Estates residents disappointed with lack of response from feds
Complaints from San Diego Country Estates homeowners regarding excessive noise and dust from the Barona Indian Reservation racetrack have been expressed in numerous letters to government officials and elected representatives, but the correspondence has yielded very little response, according to the chairman of the Barona Noise & Pollution Action Committee.
Marshall Kelsay, an Estates resident, has been volunteering his time as chairman of the Barona Noise & Pollution Action Committee (BNPAC). An investigator by occupation, Kelsay said he is no stranger to dealing with the government.
Basically no one is responding, Kelsay said. “It’s not a matter that they tell you that they can’t (do anything). They just don’t respond.”
Having contacted authorities at all levels, from local and county to state and federal, as well as tribal officials, Kelsay said authorities pass the buck. County says it is a state or federal problem while federal says it is a state problem. One answer the BNPAC has been given is that Barona has sovereign nation status and therefore the county and state cannot intervene, and federal agencies refuse to intervene, said Kelsay.
“Basically what the federal government has done is let Indian nations do whatever they want,” Kelsay said, referring to the sovereign nation status.
“This is a regulatory issue—pure and simple—a matter of noise and dust pollution,” he said.
The Environmental Pollution Agency (EPA) is turning its head away from the issue, Kelsay said, adding that he believes 80 percent of the motorcycles at the track do not meet EPA standards.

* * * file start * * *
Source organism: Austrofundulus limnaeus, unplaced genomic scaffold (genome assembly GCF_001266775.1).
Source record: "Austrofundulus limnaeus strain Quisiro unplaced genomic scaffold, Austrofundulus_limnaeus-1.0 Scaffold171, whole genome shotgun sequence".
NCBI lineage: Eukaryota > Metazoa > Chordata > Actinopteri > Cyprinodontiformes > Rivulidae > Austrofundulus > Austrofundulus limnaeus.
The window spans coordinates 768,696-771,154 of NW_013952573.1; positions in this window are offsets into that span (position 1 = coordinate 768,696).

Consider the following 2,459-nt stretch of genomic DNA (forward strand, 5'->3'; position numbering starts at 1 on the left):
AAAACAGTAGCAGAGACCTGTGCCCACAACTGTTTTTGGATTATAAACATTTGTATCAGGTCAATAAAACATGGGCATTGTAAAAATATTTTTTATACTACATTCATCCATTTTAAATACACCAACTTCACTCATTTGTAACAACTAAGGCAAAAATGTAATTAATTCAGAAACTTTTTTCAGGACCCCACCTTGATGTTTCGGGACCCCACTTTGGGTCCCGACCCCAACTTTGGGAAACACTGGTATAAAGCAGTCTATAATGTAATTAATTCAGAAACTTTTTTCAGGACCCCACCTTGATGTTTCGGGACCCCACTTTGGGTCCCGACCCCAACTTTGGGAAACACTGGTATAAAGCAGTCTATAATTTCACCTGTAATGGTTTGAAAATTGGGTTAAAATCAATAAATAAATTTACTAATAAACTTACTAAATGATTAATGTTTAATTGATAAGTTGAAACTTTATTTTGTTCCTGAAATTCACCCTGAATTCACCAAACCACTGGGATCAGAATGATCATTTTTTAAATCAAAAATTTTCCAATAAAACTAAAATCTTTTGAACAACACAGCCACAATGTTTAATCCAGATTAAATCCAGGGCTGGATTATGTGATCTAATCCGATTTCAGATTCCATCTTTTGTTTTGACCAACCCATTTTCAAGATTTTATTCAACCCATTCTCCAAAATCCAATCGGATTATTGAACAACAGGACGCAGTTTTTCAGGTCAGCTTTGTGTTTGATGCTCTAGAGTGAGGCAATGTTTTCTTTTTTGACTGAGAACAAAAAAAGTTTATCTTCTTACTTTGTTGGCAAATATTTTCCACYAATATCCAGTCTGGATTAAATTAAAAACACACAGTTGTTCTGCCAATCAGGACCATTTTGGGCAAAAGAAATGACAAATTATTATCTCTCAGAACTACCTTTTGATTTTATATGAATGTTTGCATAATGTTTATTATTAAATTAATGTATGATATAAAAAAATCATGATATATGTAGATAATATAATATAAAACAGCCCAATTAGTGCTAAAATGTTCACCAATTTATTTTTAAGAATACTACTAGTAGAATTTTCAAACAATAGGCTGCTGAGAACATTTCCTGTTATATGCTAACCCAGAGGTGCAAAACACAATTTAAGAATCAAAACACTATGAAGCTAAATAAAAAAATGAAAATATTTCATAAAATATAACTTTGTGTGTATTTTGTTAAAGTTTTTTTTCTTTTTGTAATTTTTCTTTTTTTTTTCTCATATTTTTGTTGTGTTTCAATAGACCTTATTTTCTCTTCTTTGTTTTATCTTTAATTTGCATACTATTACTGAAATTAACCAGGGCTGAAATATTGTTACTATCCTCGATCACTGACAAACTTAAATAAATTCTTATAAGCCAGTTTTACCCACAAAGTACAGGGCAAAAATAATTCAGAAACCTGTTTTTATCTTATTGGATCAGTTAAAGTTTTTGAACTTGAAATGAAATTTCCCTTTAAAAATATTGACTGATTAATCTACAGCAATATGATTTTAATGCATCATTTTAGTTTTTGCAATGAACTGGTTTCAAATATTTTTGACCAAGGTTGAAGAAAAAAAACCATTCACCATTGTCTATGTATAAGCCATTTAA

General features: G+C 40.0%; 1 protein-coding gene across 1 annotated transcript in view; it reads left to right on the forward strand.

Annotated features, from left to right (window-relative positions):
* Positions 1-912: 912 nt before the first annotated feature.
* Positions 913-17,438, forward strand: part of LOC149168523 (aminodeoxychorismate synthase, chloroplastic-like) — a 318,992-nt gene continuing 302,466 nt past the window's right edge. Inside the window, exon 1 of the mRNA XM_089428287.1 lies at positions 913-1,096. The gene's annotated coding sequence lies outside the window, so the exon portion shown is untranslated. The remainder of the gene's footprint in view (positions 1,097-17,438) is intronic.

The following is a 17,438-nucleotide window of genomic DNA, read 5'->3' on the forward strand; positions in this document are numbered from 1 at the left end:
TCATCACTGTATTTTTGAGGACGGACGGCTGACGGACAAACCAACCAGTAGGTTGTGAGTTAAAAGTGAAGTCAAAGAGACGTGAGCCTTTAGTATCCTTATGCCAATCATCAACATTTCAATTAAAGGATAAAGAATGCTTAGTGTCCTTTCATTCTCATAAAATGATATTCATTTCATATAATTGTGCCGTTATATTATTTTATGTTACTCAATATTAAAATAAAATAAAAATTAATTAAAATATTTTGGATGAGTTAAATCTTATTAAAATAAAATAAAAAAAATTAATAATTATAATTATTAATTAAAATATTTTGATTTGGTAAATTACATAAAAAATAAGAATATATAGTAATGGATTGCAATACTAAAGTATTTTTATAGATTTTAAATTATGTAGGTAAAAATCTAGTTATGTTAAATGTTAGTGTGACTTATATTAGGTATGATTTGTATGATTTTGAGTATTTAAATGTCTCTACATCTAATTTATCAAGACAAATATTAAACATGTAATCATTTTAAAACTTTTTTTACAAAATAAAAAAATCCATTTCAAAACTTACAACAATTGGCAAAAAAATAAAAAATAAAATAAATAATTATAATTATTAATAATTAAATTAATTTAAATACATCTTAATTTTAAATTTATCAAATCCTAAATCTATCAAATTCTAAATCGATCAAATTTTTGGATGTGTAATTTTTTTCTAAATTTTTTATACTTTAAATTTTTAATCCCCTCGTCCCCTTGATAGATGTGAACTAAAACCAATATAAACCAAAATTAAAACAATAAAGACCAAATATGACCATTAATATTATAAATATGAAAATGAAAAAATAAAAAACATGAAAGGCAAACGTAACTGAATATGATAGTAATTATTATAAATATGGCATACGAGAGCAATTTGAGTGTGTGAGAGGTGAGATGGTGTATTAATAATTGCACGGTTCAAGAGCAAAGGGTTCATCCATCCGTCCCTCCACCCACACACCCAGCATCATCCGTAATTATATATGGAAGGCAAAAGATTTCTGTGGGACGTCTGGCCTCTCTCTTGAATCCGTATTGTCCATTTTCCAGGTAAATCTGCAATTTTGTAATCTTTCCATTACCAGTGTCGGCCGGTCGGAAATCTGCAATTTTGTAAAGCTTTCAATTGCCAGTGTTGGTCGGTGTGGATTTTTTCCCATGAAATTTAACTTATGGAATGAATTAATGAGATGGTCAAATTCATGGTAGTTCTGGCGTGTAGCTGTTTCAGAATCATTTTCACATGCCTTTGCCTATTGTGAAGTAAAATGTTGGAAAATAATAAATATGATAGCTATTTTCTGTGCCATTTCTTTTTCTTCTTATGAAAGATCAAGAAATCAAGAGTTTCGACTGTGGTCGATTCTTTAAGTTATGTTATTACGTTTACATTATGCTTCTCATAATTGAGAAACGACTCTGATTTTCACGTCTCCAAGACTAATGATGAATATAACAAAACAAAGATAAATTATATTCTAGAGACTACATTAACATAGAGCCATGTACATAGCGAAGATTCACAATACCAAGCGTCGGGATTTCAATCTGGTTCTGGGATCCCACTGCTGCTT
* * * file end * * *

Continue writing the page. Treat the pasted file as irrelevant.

Kelsay said homeowners are not asking Barona to shut down their racetrack, but instead to move it elsewhere on their 6,000-acre reservation.
Although Edwin “Thorpe” Romero, chairman of the Barona Band of Mission Indians, did not take questions, Sheilla Alvarez, government affairs director for the Barona tribe, responded by sending the Ramona Sentinel a copy of a letter Romero wrote to elected representatives, dated Sept. 11, 2009, in which he addressed the idea of moving the motorcycle track.
According to Romero, proposals to move the track to a neighboring site were made on two separate occasions by tribal members but were rejected by the General Council because the suggested site is culturally sensitive. Romero said there is no other area on the reservation that is zoned for recreational purposes due to the geographic make-up of the reservation, sites designated for current and future tribal homes, and culturally sensitive areas.
Country Estates and the initial racetrack were established about the same time, around 1972. A portion of the 3,250-acre development in southeastern Ramona abuts the reservation. The track has grown from a “pee wee” mini-motorcycle track with limited hours of operation to additional venues with increased hours of operation. While the Barona Oaks MX track has been the major focus, also located on the reservation are the Barona Speedway, the Barona 1/8 mile Drag strip and a paintball park.
Kelsay said the noise on a Saturday, standing on Barona Mesa Road, is unbelievable.
“It about noise and quality of life,” Kelsay said, adding that homeowners are stuck and can’t sell their homes.